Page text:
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Canadian food companies escape food poisoning litigation; because of Medicare, lawyer says suits are not lucrative enough to attract lawyers

Today’s Ontario Farmer reports that Canadian food poisonings lawsuits are every bit as spectacular as the U.S. cases. The largest in Canadian history involved lunchmate products from Schneider Corp., and there is an ongoing lawsuit between Schneiders and cheese supplier Parmalat.
From the article:

However, U.S. lawyer Bill Marler of Seattle, Washington, has said even though Canadian lawyers might file class-action lawsuits, but there won’t be much money for the victims, since Medicare has spared Canadian food companies from multi-million-dollar lawsuits when their products poison consumers.
Marler talked about the lack of legal action in Canada in response to a question about the recent food poisonings of dozens of people who ate at a cafeteria at the Royal Botanical Gardens in Hamilton.
Marler was further cited as saying that the publicity surrounding the cases he has brought to trial in the United States has probably done more to improve food safety than the multi-million-dollar penalties companies face, since jury awards such as the $25 million settlement made by ConAgra to consumers poisoned by E. coli O157:H7 are often covered by insurance.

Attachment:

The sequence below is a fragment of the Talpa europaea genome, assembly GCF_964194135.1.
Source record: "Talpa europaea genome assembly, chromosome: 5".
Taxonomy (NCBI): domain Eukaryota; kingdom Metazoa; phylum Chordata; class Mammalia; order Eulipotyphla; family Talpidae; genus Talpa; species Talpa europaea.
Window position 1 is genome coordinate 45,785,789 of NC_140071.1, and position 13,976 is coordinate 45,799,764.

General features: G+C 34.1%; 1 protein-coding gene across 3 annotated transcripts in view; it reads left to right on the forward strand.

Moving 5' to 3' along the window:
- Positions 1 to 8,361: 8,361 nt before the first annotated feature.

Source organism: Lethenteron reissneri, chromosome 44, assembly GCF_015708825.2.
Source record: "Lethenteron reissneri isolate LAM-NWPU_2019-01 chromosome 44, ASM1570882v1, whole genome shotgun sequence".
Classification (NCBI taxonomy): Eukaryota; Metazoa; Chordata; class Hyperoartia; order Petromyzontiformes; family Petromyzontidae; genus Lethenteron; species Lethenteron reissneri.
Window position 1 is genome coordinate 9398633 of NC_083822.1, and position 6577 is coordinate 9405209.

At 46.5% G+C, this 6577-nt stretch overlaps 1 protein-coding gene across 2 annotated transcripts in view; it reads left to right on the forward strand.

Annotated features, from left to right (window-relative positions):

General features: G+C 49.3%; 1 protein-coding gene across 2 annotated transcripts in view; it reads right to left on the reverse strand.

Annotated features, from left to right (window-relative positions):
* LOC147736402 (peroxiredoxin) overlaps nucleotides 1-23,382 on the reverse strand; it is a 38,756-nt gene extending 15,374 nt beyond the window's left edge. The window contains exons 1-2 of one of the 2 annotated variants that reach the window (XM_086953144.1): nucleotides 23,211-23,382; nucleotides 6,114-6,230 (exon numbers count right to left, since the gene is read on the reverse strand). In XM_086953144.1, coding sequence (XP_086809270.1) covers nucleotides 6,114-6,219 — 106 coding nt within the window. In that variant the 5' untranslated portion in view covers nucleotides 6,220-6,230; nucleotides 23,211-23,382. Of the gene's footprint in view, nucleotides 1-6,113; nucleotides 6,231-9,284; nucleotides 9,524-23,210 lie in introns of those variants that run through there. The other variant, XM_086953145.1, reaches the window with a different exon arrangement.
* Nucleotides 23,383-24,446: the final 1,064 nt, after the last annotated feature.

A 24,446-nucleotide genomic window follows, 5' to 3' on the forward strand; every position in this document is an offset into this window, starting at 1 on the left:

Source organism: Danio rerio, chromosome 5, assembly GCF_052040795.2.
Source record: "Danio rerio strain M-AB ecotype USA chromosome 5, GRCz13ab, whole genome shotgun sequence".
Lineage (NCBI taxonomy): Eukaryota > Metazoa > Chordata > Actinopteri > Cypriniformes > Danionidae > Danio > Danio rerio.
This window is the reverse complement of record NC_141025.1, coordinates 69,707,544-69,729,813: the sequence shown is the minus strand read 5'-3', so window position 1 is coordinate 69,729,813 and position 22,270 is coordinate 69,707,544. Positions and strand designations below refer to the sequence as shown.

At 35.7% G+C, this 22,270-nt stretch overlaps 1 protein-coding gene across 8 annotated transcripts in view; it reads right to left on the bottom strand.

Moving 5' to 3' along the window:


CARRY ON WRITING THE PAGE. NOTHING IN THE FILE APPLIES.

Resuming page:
Fortunately, he said, the incidence of E. coli 0157:H7 has declined significantly in meats since the high-profile lawsuits, but there is a rising tide of cases involving sprouts and fresh fruits and vegetables as well as those cases involving salmonella.

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